The "simple" way is an extra NIC in your OpenBSD router and a second AP, which is probably $50 outlay. But if you don't want to spend any money, or are doing this more to learn than anything else then...
DD-WRT support VLANs (virtual LANs) and VWLANs (virtual wireless LANs), and can have separate DHCP on the different VLANs. To set the DHCP on the V(W)LANs and the ipfilter rules for the traffic allowed between the VLANs and the WAN (or between the different VLANs) you need to use the "startup commands" rather than doing it all through the admin WebUI. See e.g. http://www.dd-wrt.com/wiki/index.php/Multiple_WLANs, http://www.dd-wrt.com/wiki/index.php/VLAN_Support.
DD-WRT also supports 802.1q VLAN trunking, which allows traffic from multiple VLANs to share a single ethernet port/cable/NIC -- although the support for this depends on the specific chipset/board/device: see the previous link. OpenWRT will have similar features. Most consumer/SOHO routers won't expose such features in their stock firmware, of course.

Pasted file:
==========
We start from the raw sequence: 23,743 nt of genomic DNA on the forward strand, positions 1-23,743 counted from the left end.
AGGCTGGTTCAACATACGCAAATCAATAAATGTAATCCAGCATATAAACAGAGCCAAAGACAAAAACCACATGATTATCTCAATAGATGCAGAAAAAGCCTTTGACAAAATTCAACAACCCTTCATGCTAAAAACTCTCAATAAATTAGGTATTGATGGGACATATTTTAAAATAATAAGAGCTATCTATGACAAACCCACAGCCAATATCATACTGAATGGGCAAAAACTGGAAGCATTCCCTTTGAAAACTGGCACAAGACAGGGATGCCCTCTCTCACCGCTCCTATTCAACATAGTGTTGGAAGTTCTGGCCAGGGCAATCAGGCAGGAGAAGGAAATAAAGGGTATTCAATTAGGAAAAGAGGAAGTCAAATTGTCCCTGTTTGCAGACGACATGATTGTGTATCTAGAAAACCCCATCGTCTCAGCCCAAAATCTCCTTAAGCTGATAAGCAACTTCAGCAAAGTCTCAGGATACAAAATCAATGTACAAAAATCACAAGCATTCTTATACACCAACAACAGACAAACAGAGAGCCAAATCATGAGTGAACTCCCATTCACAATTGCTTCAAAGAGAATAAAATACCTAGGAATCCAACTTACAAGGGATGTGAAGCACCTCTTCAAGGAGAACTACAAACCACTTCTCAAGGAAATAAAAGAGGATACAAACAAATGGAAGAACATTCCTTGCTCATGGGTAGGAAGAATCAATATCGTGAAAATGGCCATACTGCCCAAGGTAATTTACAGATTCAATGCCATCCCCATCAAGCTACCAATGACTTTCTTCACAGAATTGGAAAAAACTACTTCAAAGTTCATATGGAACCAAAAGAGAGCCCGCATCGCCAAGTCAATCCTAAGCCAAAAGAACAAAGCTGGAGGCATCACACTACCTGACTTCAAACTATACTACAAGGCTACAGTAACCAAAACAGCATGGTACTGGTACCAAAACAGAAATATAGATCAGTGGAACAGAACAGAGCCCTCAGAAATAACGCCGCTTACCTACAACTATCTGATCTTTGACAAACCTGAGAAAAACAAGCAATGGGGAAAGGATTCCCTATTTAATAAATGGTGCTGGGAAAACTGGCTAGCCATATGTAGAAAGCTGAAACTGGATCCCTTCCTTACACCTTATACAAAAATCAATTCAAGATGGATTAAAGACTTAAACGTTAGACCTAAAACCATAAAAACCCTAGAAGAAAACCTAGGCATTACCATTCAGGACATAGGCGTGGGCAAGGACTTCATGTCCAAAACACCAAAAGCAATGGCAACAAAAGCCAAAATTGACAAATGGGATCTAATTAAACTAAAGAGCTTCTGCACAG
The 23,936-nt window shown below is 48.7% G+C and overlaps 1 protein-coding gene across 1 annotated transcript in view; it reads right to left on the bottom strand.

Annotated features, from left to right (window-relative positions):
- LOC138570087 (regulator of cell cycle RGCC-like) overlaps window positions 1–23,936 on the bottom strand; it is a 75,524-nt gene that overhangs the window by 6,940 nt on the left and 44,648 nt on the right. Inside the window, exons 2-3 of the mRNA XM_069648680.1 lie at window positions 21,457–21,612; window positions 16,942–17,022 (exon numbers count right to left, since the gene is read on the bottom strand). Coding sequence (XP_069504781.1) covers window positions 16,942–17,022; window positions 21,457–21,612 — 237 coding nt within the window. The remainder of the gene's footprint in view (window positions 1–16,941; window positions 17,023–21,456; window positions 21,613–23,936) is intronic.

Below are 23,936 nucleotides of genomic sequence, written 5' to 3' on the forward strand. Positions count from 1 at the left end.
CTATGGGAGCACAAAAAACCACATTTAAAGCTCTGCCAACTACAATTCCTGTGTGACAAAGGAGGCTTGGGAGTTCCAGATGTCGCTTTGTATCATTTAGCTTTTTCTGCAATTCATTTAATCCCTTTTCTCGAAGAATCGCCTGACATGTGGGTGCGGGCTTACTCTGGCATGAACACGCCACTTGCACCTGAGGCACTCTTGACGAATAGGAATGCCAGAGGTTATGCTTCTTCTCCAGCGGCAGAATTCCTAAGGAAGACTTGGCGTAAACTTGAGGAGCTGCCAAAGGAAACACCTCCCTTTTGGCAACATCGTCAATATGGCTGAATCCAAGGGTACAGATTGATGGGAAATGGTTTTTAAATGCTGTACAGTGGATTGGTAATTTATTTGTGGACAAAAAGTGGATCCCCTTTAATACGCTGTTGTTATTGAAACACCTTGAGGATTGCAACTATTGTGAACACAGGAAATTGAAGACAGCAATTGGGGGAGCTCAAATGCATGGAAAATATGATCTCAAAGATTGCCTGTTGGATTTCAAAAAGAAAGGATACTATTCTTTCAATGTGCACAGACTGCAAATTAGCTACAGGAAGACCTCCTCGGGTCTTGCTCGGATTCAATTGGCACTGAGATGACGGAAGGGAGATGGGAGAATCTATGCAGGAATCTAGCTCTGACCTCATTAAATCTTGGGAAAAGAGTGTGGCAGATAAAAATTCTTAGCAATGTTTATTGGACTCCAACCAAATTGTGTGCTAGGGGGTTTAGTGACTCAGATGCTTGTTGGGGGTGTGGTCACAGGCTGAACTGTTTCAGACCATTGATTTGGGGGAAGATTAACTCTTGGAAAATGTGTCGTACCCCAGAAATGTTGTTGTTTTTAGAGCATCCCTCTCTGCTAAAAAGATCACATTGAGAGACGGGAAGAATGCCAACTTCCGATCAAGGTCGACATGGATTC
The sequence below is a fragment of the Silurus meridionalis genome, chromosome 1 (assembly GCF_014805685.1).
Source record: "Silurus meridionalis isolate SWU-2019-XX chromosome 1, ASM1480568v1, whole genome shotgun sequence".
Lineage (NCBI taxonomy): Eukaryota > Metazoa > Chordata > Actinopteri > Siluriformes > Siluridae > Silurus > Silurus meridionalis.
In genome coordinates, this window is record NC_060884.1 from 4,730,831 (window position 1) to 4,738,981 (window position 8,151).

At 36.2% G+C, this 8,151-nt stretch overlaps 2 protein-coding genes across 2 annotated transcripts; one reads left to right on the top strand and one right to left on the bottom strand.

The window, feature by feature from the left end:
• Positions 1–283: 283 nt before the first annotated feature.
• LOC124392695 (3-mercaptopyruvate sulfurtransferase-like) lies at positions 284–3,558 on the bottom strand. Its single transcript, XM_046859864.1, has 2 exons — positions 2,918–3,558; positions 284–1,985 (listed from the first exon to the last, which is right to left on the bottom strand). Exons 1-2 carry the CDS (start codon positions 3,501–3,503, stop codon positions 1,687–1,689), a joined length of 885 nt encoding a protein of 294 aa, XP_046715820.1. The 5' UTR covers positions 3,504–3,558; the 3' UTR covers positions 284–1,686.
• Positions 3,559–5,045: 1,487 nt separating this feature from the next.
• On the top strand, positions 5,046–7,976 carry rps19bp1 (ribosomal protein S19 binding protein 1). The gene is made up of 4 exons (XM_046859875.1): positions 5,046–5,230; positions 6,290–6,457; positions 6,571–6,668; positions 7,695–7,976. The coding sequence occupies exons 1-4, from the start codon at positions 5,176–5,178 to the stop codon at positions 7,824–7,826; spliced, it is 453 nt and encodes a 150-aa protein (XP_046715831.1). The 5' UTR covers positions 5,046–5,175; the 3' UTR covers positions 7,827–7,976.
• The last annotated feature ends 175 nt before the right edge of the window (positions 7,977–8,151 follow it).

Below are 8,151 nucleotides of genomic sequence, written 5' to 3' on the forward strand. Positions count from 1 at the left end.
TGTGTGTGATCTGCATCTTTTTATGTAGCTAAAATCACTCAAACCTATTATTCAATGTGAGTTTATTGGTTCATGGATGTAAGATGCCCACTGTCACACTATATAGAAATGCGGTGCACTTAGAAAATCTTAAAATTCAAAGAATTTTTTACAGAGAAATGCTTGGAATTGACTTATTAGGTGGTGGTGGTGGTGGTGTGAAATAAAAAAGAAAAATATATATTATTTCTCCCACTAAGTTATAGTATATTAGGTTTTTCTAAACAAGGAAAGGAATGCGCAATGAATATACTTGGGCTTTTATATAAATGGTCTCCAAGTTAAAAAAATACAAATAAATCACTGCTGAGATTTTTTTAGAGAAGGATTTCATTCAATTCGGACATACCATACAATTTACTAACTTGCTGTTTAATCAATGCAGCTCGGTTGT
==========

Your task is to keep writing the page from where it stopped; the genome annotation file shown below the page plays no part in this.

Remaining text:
I assume you want to keep OpenBSD as your gateway router. I don't know OpenBSD but it almost certainly supports VLANs and 802.1q VLAN trunking. So you could use DD-WRT/OpenWRT on your AP/wireless bridge and set up a VWLAN for the "guest" wifi, bridged to a corresponding VLAN, plus the normal WLAN bridged to the normal VLAN, with 802.1q tagging on the "LAN/WAN" port (which is in both VLANs) that connects the AP to the OpenBSD router. Configure OpenBSD with the same VLANs/tags and set up pf rules as needed.
Each VLAN will be in a different subnet (e.g. 192.168.1.0/24 and 192.168.2.0/24) but each will be only single-NATed to the WAN. You'll need to set up DHCP on each VLAN's subnet, presumably on OpenBSD (or you could use the AP to provide DHCP for the "guest" subnet, I guess).
Just a SMoC (simple matter of configuration)...
With either solution you'll want some QoS/throttling too, probably on your OpenBSD box. (You could do throttling on the DD-WRT WAP -- DD-WRT has some QoS functionality -- but it wouldn't know about wired traffic on the internal network, so would be limited in the scope of QoS/traffic prioritization it could enforce.)